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CORSON v. MARBEL

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Court of Appeals of Georgia.

CORSON v. MARBEL.

No. A02A0983.

Decided: October 11, 2002

Vincent D. Sowerby, Brunswick, for appellant. Joseph H. Ferrier, Brunswick, for appellee.

We granted William G. Corson III's application for discretionary appeal from an order denying his request for child support from his ex-wife, the noncustodial parent.   Because the trial court entered no findings to support deviating from the mandatory statutory guidelines for calculating child support, we reverse.

After Corson and Susan Marie Marbel divorced in April 1992, Marbel was awarded custody of their daughter.   Corson was obligated to pay child support, maintain health insurance for the daughter, and pay half of her medical expenses not covered by insurance.   For eight years, Corson paid $280 per month in child support to Marbel.   In 2000, the amount of child support was increased by court order to $548.32 per month.   In May 2001, Corson petitioned for a change of custody based upon the now 16-year-old daughter's election.   He was awarded temporary custody but no child support.

At an evidentiary hearing, the parties stipulated that the sole issue remaining for resolution was whether due to the change in custody, the child's mother should now be required to pay child support.   The undisputed evidence showed that Marbel is gainfully employed and her gross earnings are $2,037.20 per month.   Her present husband earns approximately the same income and they have a baby daughter.   Marbel admitted their baby has no special needs of any sort.   When asked, “Do you feel like you should pay [Corson] any child support?”   Marbel said, “No.” When asked, “And why not?”   Marbel retorted, “I'd rather have my daughter back.   I didn't, I never asked for him to take the responsibility of raising her and-.” Without entering any factual findings, the trial court denied the requested relief.

 Corson contends that the trial court erred in denying an award of temporary and permanent child support to him.   He also claims that the trial court erred by failing to make the written findings required by statute or special findings on the record.   See Ehlers v. Ehlers, 264 Ga. 668, 669(1), 449 S.E.2d 840 (1994).   We agree.   By law,

[i]t is the joint and several duty of each parent to provide for the maintenance, protection, and education of his or her child until the child reaches the age of majority, dies, marries, or becomes emancipated, whichever first occurs, except as otherwise authorized and ordered pursuant to subsection (e) of Code Section 19-6-15[,] and except to the extent that the duty of the parents is otherwise or further defined by court order.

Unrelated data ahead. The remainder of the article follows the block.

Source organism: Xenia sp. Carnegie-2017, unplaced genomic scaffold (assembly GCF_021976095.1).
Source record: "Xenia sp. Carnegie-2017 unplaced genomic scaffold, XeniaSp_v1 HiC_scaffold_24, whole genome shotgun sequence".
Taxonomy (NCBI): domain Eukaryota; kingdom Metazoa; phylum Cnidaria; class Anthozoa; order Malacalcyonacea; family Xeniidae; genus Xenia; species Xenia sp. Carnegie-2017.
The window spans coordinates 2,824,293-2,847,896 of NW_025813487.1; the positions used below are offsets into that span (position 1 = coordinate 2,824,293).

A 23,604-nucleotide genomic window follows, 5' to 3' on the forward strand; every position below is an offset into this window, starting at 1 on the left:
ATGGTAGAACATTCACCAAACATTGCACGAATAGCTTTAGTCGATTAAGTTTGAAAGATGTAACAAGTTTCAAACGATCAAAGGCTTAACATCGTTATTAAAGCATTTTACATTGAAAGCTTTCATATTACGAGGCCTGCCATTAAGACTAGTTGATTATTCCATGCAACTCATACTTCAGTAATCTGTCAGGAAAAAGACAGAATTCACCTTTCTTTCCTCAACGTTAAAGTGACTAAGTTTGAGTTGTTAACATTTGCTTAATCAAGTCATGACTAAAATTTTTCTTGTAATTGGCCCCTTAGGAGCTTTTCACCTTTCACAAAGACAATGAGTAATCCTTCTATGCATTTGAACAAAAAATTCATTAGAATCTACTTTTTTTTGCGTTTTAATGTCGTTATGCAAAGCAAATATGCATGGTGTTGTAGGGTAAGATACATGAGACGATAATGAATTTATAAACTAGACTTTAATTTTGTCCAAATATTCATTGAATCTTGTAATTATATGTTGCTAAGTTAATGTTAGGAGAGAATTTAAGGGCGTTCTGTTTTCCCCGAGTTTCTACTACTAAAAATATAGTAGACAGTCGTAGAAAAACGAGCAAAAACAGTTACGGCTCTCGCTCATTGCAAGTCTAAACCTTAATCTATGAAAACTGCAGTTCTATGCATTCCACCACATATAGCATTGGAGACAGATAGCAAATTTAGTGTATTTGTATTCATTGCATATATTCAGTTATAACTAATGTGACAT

OCGA § 19-7-2.   Child support obligations are set by the statutory guidelines that appear in OCGA § 19-6-15(b)(5).   These statutory child support guidelines must be considered by trial courts.   See Urquhart v. Urquhart, 272 Ga. 548, 550(2), 533 S.E.2d 80 (2000).

 The mandatory guidelines require that the amount of child support be calculated “by multiplying the obligor's gross income per pay period by a percentage based on the number of children for whom child support is being determined.”   OCGA § 19-6-15(b)(5).   The application of the statutory guidelines creates a rebuttable presumption that the amount of support indicated by the guidelines is, in fact, the correct amount of support.   Franz v. Franz, 268 Ga. 465(1), 490 S.E.2d 377 (1997).   To deviate from the statutory guidelines, the trier of fact must enter a written finding that the existence of one or more of the “special circumstances,” as enumerated by OCGA § 19-6-15(c), “makes the presumptive amount of support either excessive or inadequate.”  Id.  Here, although it appears the amount of child support would be within the range of 17 to 23 percent of $2,037.20, the court simply denied “Plaintiff's request that Defendant pay child support,” without entering any written finding of special circumstances.   See Franz, supra.   Because the trial court did not enter the required written finding to justify its departure from the statutory guidelines, we reverse.   See Ganny v. Ganny, 238 Ga.App. 123, 127(6), 518 S.E.2d 148 (1999).

On remand, we direct the trial court to apply the statutory guidelines.   We note that the mere fact that Marbel and her present husband have a young child “will not justify a reduction from the guideline range.   The essential question is whether this additional support obligation renders the presumptive amount of support excessive.”  Betty v. Betty, 274 Ga. 194(1), 552 S.E.2d 846 (2001).   Should the trial court decide to depart from the explicit statutory guidelines, then it must enter written findings of “special circumstances” in accordance with OCGA § 19-6-15(c).  See Ganny, supra.

Judgment reversed and case remanded with direction.

SMITH, Presiding Judge.

ELDRIDGE and ELLINGTON, JJ., concur.

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